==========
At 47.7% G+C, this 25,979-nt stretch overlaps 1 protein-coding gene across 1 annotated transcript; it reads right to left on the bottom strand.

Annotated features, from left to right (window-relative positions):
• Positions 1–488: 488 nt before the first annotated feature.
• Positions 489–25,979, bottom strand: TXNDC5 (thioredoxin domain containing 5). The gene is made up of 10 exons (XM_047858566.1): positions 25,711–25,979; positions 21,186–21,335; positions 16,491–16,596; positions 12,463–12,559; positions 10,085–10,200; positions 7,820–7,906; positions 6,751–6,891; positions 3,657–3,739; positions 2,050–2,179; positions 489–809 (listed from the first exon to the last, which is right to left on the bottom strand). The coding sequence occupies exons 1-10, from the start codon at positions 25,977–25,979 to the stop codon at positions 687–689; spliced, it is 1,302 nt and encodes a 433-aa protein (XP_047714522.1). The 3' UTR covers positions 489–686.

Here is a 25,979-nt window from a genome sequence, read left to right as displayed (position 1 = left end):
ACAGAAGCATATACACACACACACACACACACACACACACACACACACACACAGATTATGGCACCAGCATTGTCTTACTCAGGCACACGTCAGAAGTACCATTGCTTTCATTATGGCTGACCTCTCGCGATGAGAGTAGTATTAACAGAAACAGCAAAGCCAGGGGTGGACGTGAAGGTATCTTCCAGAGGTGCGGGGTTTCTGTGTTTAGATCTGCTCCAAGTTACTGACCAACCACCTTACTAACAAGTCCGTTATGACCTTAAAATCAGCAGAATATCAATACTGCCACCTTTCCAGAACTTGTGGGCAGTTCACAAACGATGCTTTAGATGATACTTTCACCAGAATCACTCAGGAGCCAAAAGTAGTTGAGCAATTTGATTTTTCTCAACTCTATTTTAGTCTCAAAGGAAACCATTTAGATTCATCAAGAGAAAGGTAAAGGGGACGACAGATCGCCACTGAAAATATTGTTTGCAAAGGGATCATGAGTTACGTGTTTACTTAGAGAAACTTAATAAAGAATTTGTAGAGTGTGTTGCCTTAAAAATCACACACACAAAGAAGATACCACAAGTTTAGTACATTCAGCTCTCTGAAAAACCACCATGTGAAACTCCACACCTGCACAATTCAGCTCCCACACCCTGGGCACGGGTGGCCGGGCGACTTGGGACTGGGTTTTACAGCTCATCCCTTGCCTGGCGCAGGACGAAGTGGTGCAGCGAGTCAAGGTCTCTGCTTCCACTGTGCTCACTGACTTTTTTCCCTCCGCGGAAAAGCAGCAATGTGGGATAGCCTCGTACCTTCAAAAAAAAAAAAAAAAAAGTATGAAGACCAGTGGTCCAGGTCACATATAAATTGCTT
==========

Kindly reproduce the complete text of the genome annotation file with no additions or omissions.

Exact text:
At 47.7% G+C, this 25,979-nt stretch overlaps 1 protein-coding gene across 1 annotated transcript; it reads right to left on the bottom strand.

Annotated features, from left to right (window-relative positions):
• Positions 1–488: 488 nt before the first annotated feature.
• Positions 489–25,979, bottom strand: TXNDC5 (thioredoxin domain containing 5). The gene is made up of 10 exons (XM_047858566.1): positions 25,711–25,979; positions 21,186–21,335; positions 16,491–16,596; positions 12,463–12,559; positions 10,085–10,200; positions 7,820–7,906; positions 6,751–6,891; positions 3,657–3,739; positions 2,050–2,179; positions 489–809 (listed from the first exon to the last, which is right to left on the bottom strand). The coding sequence occupies exons 1-10, from the start codon at positions 25,977–25,979 to the stop codon at positions 687–689; spliced, it is 1,302 nt and encodes a 433-aa protein (XP_047714522.1). The 3' UTR covers positions 489–686.

Here is a 25,979-nt window from a genome sequence, read left to right as displayed (position 1 = left end):
ACAGAAGCATATACACACACACACACACACACACACACACACACACACACACAGATTATGGCACCAGCATTGTCTTACTCAGGCACACGTCAGAAGTACCATTGCTTTCATTATGGCTGACCTCTCGCGATGAGAGTAGTATTAACAGAAACAGCAAAGCCAGGGGTGGACGTGAAGGTATCTTCCAGAGGTGCGGGGTTTCTGTGTTTAGATCTGCTCCAAGTTACTGACCAACCACCTTACTAACAAGTCCGTTATGACCTTAAAATCAGCAGAATATCAATACTGCCACCTTTCCAGAACTTGTGGGCAGTTCACAAACGATGCTTTAGATGATACTTTCACCAGAATCACTCAGGAGCCAAAAGTAGTTGAGCAATTTGATTTTTCTCAACTCTATTTTAGTCTCAAAGGAAACCATTTAGATTCATCAAGAGAAAGGTAAAGGGGACGACAGATCGCCACTGAAAATATTGTTTGCAAAGGGATCATGAGTTACGTGTTTACTTAGAGAAACTTAATAAAGAATTTGTAGAGTGTGTTGCCTTAAAAATCACACACACAAAGAAGATACCACAAGTTTAGTACATTCAGCTCTCTGAAAAACCACCATGTGAAACTCCACACCTGCACAATTCAGCTCCCACACCCTGGGCACGGGTGGCCGGGCGACTTGGGACTGGGTTTTACAGCTCATCCCTTGCCTGGCGCAGGACGAAGTGGTGCAGCGAGTCAAGGTCTCTGCTTCCACTGTGCTCACTGACTTTTTTCCCTCCGCGGAAAAGCAGCAATGTGGGATAGCCTCGTACCTTCAAAAAAAAAAAAAAAAAAGTATGAAGACCAGTGGTCCAGGTCACATATAAATTGCTT